Topic 2: Cloud Computing Paradigms

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Cloud Computing Workshop 2013, ITU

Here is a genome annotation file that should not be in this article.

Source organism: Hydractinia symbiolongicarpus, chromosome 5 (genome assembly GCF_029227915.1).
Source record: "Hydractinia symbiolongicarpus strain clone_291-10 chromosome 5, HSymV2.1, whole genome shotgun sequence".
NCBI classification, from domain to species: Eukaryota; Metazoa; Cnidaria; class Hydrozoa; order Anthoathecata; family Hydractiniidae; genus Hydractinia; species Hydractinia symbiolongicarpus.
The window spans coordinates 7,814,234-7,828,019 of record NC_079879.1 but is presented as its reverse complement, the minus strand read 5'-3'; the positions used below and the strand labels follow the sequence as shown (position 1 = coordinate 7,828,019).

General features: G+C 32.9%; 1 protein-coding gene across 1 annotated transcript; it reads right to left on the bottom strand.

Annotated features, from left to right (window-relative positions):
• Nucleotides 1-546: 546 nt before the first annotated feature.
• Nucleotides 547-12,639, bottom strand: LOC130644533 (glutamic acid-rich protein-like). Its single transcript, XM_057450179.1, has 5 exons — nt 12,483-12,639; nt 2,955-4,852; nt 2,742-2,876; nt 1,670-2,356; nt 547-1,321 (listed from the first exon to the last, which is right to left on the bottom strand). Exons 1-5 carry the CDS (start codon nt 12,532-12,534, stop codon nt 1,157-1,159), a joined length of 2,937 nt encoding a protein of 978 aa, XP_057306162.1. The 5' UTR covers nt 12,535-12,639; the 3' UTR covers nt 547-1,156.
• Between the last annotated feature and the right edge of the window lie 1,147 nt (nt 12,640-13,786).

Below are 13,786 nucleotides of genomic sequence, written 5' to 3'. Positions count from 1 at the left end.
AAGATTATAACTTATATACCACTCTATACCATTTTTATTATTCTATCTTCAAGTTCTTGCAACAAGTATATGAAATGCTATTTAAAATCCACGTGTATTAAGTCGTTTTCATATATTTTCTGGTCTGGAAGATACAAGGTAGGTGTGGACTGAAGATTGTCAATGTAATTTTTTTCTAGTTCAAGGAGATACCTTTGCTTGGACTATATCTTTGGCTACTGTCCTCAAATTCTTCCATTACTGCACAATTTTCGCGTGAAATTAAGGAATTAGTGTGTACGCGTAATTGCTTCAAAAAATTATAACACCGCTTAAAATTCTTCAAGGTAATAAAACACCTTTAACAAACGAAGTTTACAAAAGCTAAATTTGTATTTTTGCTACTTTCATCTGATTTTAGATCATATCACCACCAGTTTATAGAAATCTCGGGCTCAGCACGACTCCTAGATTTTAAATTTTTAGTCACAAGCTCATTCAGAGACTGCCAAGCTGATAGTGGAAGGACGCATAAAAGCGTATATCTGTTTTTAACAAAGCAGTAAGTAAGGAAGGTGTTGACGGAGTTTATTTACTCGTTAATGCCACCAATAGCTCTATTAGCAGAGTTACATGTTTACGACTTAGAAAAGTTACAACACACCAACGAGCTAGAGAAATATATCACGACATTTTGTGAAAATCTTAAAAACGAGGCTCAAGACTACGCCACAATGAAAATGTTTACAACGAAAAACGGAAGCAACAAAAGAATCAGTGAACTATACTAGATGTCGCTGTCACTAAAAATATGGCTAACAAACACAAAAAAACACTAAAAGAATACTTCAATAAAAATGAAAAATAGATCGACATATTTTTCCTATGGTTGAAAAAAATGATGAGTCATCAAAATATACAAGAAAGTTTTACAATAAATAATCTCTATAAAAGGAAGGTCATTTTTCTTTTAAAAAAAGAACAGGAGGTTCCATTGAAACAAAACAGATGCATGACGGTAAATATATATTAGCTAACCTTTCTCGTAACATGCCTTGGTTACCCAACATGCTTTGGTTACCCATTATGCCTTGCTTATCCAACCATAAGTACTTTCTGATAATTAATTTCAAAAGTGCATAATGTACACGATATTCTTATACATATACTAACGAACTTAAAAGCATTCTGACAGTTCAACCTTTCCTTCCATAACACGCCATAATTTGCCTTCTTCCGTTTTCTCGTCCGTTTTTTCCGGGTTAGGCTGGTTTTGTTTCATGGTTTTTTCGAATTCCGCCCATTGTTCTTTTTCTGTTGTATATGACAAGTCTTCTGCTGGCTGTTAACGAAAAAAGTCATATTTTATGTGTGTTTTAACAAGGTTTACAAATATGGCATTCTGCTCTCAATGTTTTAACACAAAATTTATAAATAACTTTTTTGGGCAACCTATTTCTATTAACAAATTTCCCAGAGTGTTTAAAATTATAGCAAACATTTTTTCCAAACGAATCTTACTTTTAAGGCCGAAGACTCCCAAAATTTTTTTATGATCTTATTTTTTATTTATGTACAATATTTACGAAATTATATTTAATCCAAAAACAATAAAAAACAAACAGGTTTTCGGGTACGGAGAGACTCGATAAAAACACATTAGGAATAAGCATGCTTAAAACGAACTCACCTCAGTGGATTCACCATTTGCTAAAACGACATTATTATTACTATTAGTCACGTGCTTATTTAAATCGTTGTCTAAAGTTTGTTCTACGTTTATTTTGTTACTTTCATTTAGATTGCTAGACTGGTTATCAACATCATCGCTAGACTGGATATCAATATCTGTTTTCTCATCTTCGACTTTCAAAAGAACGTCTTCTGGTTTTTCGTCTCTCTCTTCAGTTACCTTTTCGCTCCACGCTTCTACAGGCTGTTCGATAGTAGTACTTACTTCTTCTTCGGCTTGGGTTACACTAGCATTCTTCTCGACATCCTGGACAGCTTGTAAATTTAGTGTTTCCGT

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<ul><li> 1. 2: Cloud Computing Paradigms Zubair Nabi zubair.nabi@itu.edu.pk April 17, 2013Zubair Nabi 2: Cloud Computing Paradigms April 17, 2013 1 / 22 </li> <li> 2. Outline1 Introduction2 Cloud service providers3 Utility Computing4 Economics5 Challenges Zubair Nabi 2: Cloud Computing Paradigms April 17, 2013 2 / 22 </li> <li> 3. Outline1 Introduction2 Cloud service providers3 Utility Computing4 Economics5 Challenges Zubair Nabi 2: Cloud Computing Paradigms April 17, 2013 3 / 22 </li> <li> 4. Cloud computing A realization of utility computing in which computation, storage, and services are offered as a metered service Zubair Nabi 2: Cloud Computing Paradigms April 17, 2013 4 / 22 </li> <li> 5. Cloud computing A realization of utility computing in which computation, storage, and services are offered as a metered service Encompasses applications delivered as services over the Internet and hardware and software in the datacenters that enable those services Zubair Nabi 2: Cloud Computing Paradigms April 17, 2013 4 / 22 </li> <li> 6. Cloud computing A realization of utility computing in which computation, storage, and services are offered as a metered service Encompasses applications delivered as services over the Internet and hardware and software in the datacenters that enable those services Software as a Service (SaaS) Zubair Nabi 2: Cloud Computing Paradigms April 17, 2013 4 / 22 </li> <li> 7. Cloud computing A realization of utility computing in which computation, storage, and services are offered as a metered service Encompasses applications delivered as services over the Internet and hardware and software in the datacenters that enable those services Software as a Service (SaaS) Public Cloud: If available to the public as a pay-as-you-go model, e.g. Amazon Web Services, Google AppEngine, and Microsoft Azure Zubair Nabi 2: Cloud Computing Paradigms April 17, 2013 4 / 22 </li> <li> 8. Cloud computing A realization of utility computing in which computation, storage, and services are offered as a metered service Encompasses applications delivered as services over the Internet and hardware and software in the datacenters that enable those services Software as a Service (SaaS) Public Cloud: If available to the public as a pay-as-you-go model, e.g. Amazon Web Services, Google AppEngine, and Microsoft Azure Private Cloud: Internal datacenters of an organization that are not publicly accessible Zubair Nabi 2: Cloud Computing Paradigms April 17, 2013 4 / 22 </li> <li> 9. AdvantagesAdvantages to both service providers and end users Zubair Nabi 2: Cloud Computing Paradigms April 17, 2013 5 / 22 </li> <li> 10. AdvantagesAdvantages to both service providers and end users 1 Service providers: Simplied software installation and maintenance Zubair Nabi 2: Cloud Computing Paradigms April 17, 2013 5 / 22 </li> <li> 11. AdvantagesAdvantages to both service providers and end users 1 Service providers: Simplied software installation and maintenance Centralized control over versioning Zubair Nabi 2: Cloud Computing Paradigms April 17, 2013 5 / 22 </li> <li> 12. AdvantagesAdvantages to both service providers and end users 1 Service providers: Simplied software installation and maintenance Centralized control over versioning No need to build, provision, and maintain a datacenter Zubair Nabi 2: Cloud Computing Paradigms April 17, 2013 5 / 22 </li> <li> 13. AdvantagesAdvantages to both service providers and end users 1 Service providers: Simplied software installation and maintenance Centralized control over versioning No need to build, provision, and maintain a datacenter On the y scaling Zubair Nabi 2: Cloud Computing Paradigms April 17, 2013 5 / 22 </li> <li> 14. AdvantagesAdvantages to both service providers and end users 1 Service providers: Simplied software installation and maintenance Centralized control over versioning No need to build, provision, and maintain a datacenter On the y scaling 2 End users: Anytime, anywhere access Zubair Nabi 2: Cloud Computing Paradigms April 17, 2013 5 / 22 </li> <li> 15. AdvantagesAdvantages to both service providers and end users 1 Service providers: Simplied software installation and maintenance Centralized control over versioning No need to build, provision, and maintain a datacenter On the y scaling 2 End users: Anytime, anywhere access Share data and collaborate easily Zubair Nabi 2: Cloud Computing Paradigms April 17, 2013 5 / 22 </li> <li> 16. AdvantagesAdvantages to both service providers and end users 1 Service providers: Simplied software installation and maintenance Centralized control over versioning No need to build, provision, and maintain a datacenter On the y scaling 2 End users: Anytime, anywhere access Share data and collaborate easily Safeguard data stored in the infrastructure (debatable) Zubair Nabi 2: Cloud Computing Paradigms April 17, 2013 5 / 22 </li> <li> 17. Outline1 Introduction2 Cloud service providers3 Utility Computing4 Economics5 Challenges Zubair Nabi 2: Cloud Computing Paradigms April 17, 2013 6 / 22 </li> <li> 18. History Phenomenal growth of Web services in late 90s and early 2000s Zubair Nabi 2: Cloud Computing Paradigms April 17, 2013 7 / 22 </li> <li> 19. History Phenomenal growth of Web services in late 90s and early 2000s Large Internet companies, including Amazon, eBay, Google, Microsoft, Yahoo, etc., already had massive infrastructure Zubair Nabi 2: Cloud Computing Paradigms April 17, 2013 7 / 22 </li> <li> 20. History Phenomenal growth of Web services in late 90s and early 2000s Large Internet companies, including Amazon, eBay, Google, Microsoft, Yahoo, etc., already had massive infrastructure To keep up with demand, these companies also developed scalable software infrastructure (think MapReduce, GFS, BigTable, Dynamo, etc.) Zubair Nabi 2: Cloud Computing Paradigms April 17, 2013 7 / 22 </li> <li> 21. History Phenomenal growth of Web services in late 90s and early 2000s Large Internet companies, including Amazon, eBay, Google, Microsoft, Yahoo, etc., already had massive infrastructure To keep up with demand, these companies also developed scalable software infrastructure (think MapReduce, GFS, BigTable, Dynamo, etc.) They also acquired the operational expertise to deter potential physical and electronic attacks Zubair Nabi 2: Cloud Computing Paradigms April 17, 2013 7 / 22 </li> <li> 22. History Phenomenal growth of Web services in late 90s and early 2000s Large Internet companies, including Amazon, eBay, Google, Microsoft, Yahoo, etc., already had massive infrastructure To keep up with demand, these companies also developed scalable software infrastructure (think MapReduce, GFS, BigTable, Dynamo, etc.) They also acquired the operational expertise to deter potential physical and electronic attacks Therefore, they had already created extremely large datacenters to leverage statistical multiplexing and bulk purchasing of infrastructure Zubair Nabi 2: Cloud Computing Paradigms April 17, 2013 7 / 22 </li> <li> 23. Incentive for providers Incentives include revenue, leveraging existing investment, defending a franchise, attacking an incumbent, leveraging customer relationships, and becoming a platform Zubair Nabi 2: Cloud Computing Paradigms April 17, 2013 8 / 22 </li> <li> 24. Incentive for providers Incentives include revenue, leveraging existing investment, defending a franchise, attacking an incumbent, leveraging customer relationships, and becoming a platform Data centers are being established in seemingly arbitrary locations Zubair Nabi 2: Cloud Computing Paradigms April 17, 2013 8 / 22 </li> <li> 25. Incentive for providers Incentives include revenue, leveraging existing investment, defending a franchise, attacking an incumbent, leveraging customer relationships, and becoming a platform Data centers are being established in seemingly arbitrary locations Reasons for choosing a location include costs of electricity, cooling, labour, property, and taxes Zubair Nabi 2: Cloud Computing Paradigms April 17, 2013 8 / 22 </li> <li> 26. Incentive for providers Incentives include revenue, leveraging existing investment, defending a franchise, attacking an incumbent, leveraging customer relationships, and becoming a platform Data centers are being established in seemingly arbitrary locations Reasons for choosing a location include costs of electricity, cooling, labour, property, and taxes Cooling and electricity account for 1/3rd of all costs! Zubair Nabi 2: Cloud Computing Paradigms April 17, 2013 8 / 22 </li> <li> 27. Incentive for providers Incentives include revenue, leveraging existing investment, defending a franchise, attacking an incumbent, leveraging customer relationships, and becoming a platform Data centers are being established in seemingly arbitrary locations Reasons for choosing a location include costs of electricity, cooling, labour, property, and taxes Cooling and electricity account for 1/3rd of all costs! Cheaper to ship data over ber optic cables than to ship electricity over high-voltage transmission lines Zubair Nabi 2: Cloud Computing Paradigms April 17, 2013 8 / 22 </li> <li> 28. New technology trends and business models High-touch, high-margin, high-commitment provisioning of service to low-touch, low-margin, low-commitment Zubair Nabi 2: Cloud Computing Paradigms April 17, 2013 9 / 22 </li> <li> 29. New technology trends and business models High-touch, high-margin, high-commitment provisioning of service to low-touch, low-margin, low-commitment For instance: Payment model in Web 1.0: Contractual arrangement with a payment processing service such as VeriSign or Authorize.net; making it hard for small businesses to accept credit card payment online Zubair Nabi 2: Cloud Computing Paradigms April 17, 2013 9 / 22 </li> <li> 30. New technology trends and business models High-touch, high-margin, high-commitment provisioning of service to low-touch, low-margin, low-commitment For instance: Payment model in Web 1.0: Contractual arrangement with a payment processing service such as VeriSign or Authorize.net; making it hard for small businesses to accept credit card payment online Web 2.0: With PayPal-like services anyone can sign up and accept credit payments without a contract and a long-term commitment Zubair Nabi 2: Cloud Computing Paradigms April 17, 2013 9 / 22 </li> <li> 31. New technology trends and business models High-touch, high-margin, high-commitment provisioning of service to low-touch, low-margin, low-commitment For instance: Payment model in Web 1.0: Contractual arrangement with a payment processing service such as VeriSign or Authorize.net; making it hard for small businesses to accept credit card payment online Web 2.0: With PayPal-like services anyone can sign up and acce...</li></ul>